Tuesday, December 4, 2012

Big Island: Hawaii Volcanoes National Park, Part 2

We drove to the Thurston Lava Tube, which required us to walk down a path into a sinkhole. The sinkhole was absolutely the most lush, green and prehistoric place I have ever seen.




The lava tube was huge, at least 11 feet in diameter.


After walking through the fern jungle and the lava tube, we drove to one of the many marked trails that cross the lava fields on the slopes of Kilauea. By contrast, the lava fields are stark and barren, and there are thousands of acres of them, running all the way down to the sea.

Most of it is tumbled and jumbled, like this example. Hikers are warned about the arduous effort needed to hike any distance across this terrain.


Some lava is smoother, and thus more easily navigated by older tourists with artificial knees. This example shows a smooth lava flow that was partly covered by a flow of blocky lava. That flow is about 8 feet thick.



This is where a bubble of gas burst through the crust as the lava was cooling.


Here is where the flowing lava became so thick and viscous that it globbed over a boulder and formed a small cave. The ceiling is covered with “lava drips.”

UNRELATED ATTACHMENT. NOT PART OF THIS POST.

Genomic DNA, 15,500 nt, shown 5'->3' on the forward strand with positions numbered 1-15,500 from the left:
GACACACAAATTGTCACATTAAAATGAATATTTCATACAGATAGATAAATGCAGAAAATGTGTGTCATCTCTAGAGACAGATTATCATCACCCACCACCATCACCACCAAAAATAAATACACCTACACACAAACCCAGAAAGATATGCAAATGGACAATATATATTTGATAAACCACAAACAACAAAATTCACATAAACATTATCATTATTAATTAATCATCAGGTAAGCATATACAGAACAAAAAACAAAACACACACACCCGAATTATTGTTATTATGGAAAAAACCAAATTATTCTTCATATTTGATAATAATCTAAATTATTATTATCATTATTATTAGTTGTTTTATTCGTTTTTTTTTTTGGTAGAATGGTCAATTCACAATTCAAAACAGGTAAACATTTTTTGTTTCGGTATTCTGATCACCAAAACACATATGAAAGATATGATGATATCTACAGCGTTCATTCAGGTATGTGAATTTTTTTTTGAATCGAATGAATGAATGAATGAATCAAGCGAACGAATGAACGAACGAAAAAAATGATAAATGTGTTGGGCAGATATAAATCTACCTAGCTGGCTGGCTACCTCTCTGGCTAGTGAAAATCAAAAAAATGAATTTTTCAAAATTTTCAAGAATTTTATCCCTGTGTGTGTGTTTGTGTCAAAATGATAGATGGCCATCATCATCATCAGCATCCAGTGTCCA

Some lava cools to such a smooth surface that it has a pearly iridescence.


One of the first plants to colonize fresh lava is this little fern, known in Hawaiian as ‘ae.


I found this spot where lava had partly covered the road, so of course I had to have this picture.


As we hiked around, my wife and I picked up specimens of the lava, some of which are “frothy” and lightweight. We were able to lift rocks the size of an engine block quite easily. I stuffed my pocket with some small pieces.


But the edges of those bubbles are sharp as razors, so when I got back to the hotel, I discovered that the rocks had poked their sharp edges through the lining of my pocket and sliced up my leg.


On the drive home from the park, we noticed lots of signs warning us about the state bird of Hawaii, the Nene Goose. But during our entire trip, we never saw a single one.



I was seriously creeped out by these Tsunami Warning Signs. When you drive inland from the coast, you see these signs with a little man running away from the tsunami.


But when you drive towards the coast, you see these signs with the same little man running towards the tsunami. What the hell is he thinking?


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